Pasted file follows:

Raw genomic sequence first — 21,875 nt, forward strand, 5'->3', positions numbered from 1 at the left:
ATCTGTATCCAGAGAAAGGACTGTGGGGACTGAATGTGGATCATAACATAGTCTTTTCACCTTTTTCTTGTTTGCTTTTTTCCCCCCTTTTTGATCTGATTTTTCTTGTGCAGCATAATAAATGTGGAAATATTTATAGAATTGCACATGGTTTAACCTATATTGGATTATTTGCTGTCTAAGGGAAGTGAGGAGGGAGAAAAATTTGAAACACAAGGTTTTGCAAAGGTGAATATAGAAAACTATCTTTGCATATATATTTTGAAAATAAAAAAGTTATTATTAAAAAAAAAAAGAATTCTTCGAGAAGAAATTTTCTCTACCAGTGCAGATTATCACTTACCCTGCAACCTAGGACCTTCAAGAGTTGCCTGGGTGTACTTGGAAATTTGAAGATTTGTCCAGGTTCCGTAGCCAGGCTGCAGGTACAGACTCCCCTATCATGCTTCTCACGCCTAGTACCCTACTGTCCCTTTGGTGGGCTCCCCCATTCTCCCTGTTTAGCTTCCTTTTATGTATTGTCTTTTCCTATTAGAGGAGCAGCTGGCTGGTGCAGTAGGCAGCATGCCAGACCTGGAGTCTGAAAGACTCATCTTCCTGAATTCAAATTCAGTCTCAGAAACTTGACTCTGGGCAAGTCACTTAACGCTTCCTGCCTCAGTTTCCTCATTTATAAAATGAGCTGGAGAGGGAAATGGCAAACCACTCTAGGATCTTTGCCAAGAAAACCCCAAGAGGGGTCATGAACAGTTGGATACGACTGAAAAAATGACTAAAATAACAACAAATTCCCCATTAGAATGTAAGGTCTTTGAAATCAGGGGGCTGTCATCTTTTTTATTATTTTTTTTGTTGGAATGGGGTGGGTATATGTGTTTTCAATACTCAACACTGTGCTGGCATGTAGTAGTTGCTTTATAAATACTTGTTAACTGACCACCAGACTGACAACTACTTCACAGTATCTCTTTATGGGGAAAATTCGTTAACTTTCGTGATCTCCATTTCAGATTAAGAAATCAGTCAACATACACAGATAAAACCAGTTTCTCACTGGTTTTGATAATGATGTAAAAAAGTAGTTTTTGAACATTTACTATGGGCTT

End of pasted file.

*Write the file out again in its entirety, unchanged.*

Raw genomic sequence first — 21,875 nt, forward strand, 5'->3', positions numbered from 1 at the left:
ATCTGTATCCAGAGAAAGGACTGTGGGGACTGAATGTGGATCATAACATAGTCTTTTCACCTTTTTCTTGTTTGCTTTTTTCCCCCCTTTTTGATCTGATTTTTCTTGTGCAGCATAATAAATGTGGAAATATTTATAGAATTGCACATGGTTTAACCTATATTGGATTATTTGCTGTCTAAGGGAAGTGAGGAGGGAGAAAAATTTGAAACACAAGGTTTTGCAAAGGTGAATATAGAAAACTATCTTTGCATATATATTTTGAAAATAAAAAAGTTATTATTAAAAAAAAAAAGAATTCTTCGAGAAGAAATTTTCTCTACCAGTGCAGATTATCACTTACCCTGCAACCTAGGACCTTCAAGAGTTGCCTGGGTGTACTTGGAAATTTGAAGATTTGTCCAGGTTCCGTAGCCAGGCTGCAGGTACAGACTCCCCTATCATGCTTCTCACGCCTAGTACCCTACTGTCCCTTTGGTGGGCTCCCCCATTCTCCCTGTTTAGCTTCCTTTTATGTATTGTCTTTTCCTATTAGAGGAGCAGCTGGCTGGTGCAGTAGGCAGCATGCCAGACCTGGAGTCTGAAAGACTCATCTTCCTGAATTCAAATTCAGTCTCAGAAACTTGACTCTGGGCAAGTCACTTAACGCTTCCTGCCTCAGTTTCCTCATTTATAAAATGAGCTGGAGAGGGAAATGGCAAACCACTCTAGGATCTTTGCCAAGAAAACCCCAAGAGGGGTCATGAACAGTTGGATACGACTGAAAAAATGACTAAAATAACAACAAATTCCCCATTAGAATGTAAGGTCTTTGAAATCAGGGGGCTGTCATCTTTTTTATTATTTTTTTTGTTGGAATGGGGTGGGTATATGTGTTTTCAATACTCAACACTGTGCTGGCATGTAGTAGTTGCTTTATAAATACTTGTTAACTGACCACCAGACTGACAACTACTTCACAGTATCTCTTTATGGGGAAAATTCGTTAACTTTCGTGATCTCCATTTCAGATTAAGAAATCAGTCAACATACACAGATAAAACCAGTTTCTCACTGGTTTTGATAATGATGTAAAAAAGTAGTTTTTGAACATTTACTATGGGCTT